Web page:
A new tool is likely to be developed to help primary care staff audit sepsis diagnoses among children, according to a government report.
The government said it will look into developing the tool, which it is hoped would improve the consistency of checks made when children have feverish illness, to help speed up diagnosis of the condition.
Initially developed for use among children under the age of five, it is expected the audit tool would also be eventually used with adults as well.
“I hope [this report] will give encouragement to NHS staff and patients alike that…we are well on our way to…becoming a patient-centred organisation”
Other measures to tackle sepsis include the introduction of new diagnosis and treatment goals for hospitals to help raise standards.
The developments are detailed in the Department of Health’s report published yesterday on progress made since the two Francis inquiries, published in 2010 and 2013, which investigated care failings at Mid Staffordshire Foundation Trust.
The government report – called Culture change in the NHS, Applying the lessons of the Francis Inquiries – also stated that the DH will commission research on the feasibility of using data to produce rates of avoidable harm in England.
In addition, it will also carry out work looking into extending its data on avoidable deaths, to settings outside of hospitals.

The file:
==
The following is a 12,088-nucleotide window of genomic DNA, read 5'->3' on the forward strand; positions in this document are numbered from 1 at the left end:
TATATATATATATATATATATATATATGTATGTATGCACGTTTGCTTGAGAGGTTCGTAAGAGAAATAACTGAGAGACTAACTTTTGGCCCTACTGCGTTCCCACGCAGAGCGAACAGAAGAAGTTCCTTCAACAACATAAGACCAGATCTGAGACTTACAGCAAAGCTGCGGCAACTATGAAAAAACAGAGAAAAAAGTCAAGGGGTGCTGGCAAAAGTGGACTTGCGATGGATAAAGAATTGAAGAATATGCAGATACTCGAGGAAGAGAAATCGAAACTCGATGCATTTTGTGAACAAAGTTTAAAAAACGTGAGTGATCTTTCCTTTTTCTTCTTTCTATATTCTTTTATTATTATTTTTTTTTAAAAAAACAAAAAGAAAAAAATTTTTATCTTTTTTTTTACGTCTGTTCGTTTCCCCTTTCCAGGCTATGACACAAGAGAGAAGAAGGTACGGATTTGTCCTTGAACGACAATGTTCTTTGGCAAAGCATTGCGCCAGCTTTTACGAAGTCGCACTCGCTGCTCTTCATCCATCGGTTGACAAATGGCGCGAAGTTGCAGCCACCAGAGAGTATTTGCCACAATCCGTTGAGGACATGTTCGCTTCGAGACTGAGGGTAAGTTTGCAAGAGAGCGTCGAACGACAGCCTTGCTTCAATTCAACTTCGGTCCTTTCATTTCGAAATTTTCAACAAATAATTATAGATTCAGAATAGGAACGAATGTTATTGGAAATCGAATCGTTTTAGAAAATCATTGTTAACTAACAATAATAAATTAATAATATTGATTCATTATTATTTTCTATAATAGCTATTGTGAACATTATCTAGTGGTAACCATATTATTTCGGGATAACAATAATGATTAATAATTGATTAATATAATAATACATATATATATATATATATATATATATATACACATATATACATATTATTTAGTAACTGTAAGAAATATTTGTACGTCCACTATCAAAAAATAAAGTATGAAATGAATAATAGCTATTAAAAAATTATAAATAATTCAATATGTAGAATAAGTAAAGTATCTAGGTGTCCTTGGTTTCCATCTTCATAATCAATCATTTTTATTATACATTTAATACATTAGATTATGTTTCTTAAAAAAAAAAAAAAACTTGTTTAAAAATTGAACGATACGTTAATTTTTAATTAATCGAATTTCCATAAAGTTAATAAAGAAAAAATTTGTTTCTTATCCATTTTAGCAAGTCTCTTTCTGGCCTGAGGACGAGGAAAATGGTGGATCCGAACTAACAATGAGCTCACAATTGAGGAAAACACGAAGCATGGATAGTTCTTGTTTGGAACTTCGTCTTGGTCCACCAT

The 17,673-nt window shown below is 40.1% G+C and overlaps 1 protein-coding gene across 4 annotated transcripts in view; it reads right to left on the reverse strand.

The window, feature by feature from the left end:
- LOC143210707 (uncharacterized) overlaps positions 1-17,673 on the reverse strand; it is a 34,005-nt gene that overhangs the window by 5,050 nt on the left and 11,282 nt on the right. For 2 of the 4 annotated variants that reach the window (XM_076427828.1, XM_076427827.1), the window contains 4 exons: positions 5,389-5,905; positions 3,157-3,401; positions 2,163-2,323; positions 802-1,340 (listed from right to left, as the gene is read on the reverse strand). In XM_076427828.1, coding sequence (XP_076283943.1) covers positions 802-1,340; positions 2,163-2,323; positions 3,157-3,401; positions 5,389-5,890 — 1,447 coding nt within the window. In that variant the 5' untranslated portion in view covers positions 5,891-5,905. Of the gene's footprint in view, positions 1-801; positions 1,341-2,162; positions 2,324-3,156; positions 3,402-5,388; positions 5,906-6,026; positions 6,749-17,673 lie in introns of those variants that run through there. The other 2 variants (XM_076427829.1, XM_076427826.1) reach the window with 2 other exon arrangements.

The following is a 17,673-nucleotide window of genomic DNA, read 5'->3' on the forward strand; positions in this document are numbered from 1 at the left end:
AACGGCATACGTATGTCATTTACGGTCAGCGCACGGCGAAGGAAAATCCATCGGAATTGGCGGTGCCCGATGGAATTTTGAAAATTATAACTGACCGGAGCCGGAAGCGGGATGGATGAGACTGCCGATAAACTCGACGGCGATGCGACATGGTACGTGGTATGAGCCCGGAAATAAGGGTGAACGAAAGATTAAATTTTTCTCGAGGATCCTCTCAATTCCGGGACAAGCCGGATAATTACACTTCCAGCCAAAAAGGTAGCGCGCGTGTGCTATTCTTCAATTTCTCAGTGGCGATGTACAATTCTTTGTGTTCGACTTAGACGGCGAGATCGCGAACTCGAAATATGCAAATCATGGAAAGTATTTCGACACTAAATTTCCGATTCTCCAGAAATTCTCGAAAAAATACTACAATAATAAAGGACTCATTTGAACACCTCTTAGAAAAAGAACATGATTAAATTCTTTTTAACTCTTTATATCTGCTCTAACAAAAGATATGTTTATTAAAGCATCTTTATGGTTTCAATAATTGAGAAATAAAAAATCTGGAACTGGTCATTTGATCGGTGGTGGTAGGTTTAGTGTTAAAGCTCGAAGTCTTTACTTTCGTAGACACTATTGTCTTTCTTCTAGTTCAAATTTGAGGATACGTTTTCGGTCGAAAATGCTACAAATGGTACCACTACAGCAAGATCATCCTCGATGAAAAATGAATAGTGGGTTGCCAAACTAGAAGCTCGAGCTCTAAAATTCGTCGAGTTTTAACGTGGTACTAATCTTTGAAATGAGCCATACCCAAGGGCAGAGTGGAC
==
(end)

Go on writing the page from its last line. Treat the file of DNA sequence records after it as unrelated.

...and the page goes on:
The move follows the health secretary’s announcement earlier this week that an annual national review of avoidable deaths within hospitals would be introduced to help boards have a “laser-like focus” on eradicating mortalities.
Meanwhile, the DH said it will look to transfer NHS England’s responsibilities for patient safety into a single national body.
This is in line with a recommendation made by the Francis public inquiry, which suggested national functions on patient safety be moved to a single systems regulator.
“In the wake of the public inquiry the government agrees with Sir Robert that it makes sense to concentrate and consolidate national expertise and capability on safety within a single organisation that can provide strategic leadership across the whole healthcare system, the report said.
“The Department of Health will therefore consider with relevant organisations the options for transferring NHS England’s responsibilities for safety to a single national body,” it added.
Health secretary Jeremy Hunt said the report “importantly” looked at areas where there was still work to be done around improving patient safety and creating a culture change within the NHS.
“I hope it will give encouragement to NHS staff and patients alike that, although there is much progress to make, we are well on our way to being able to say with confidence that the NHS is becoming a patient-centred organisation,” he said.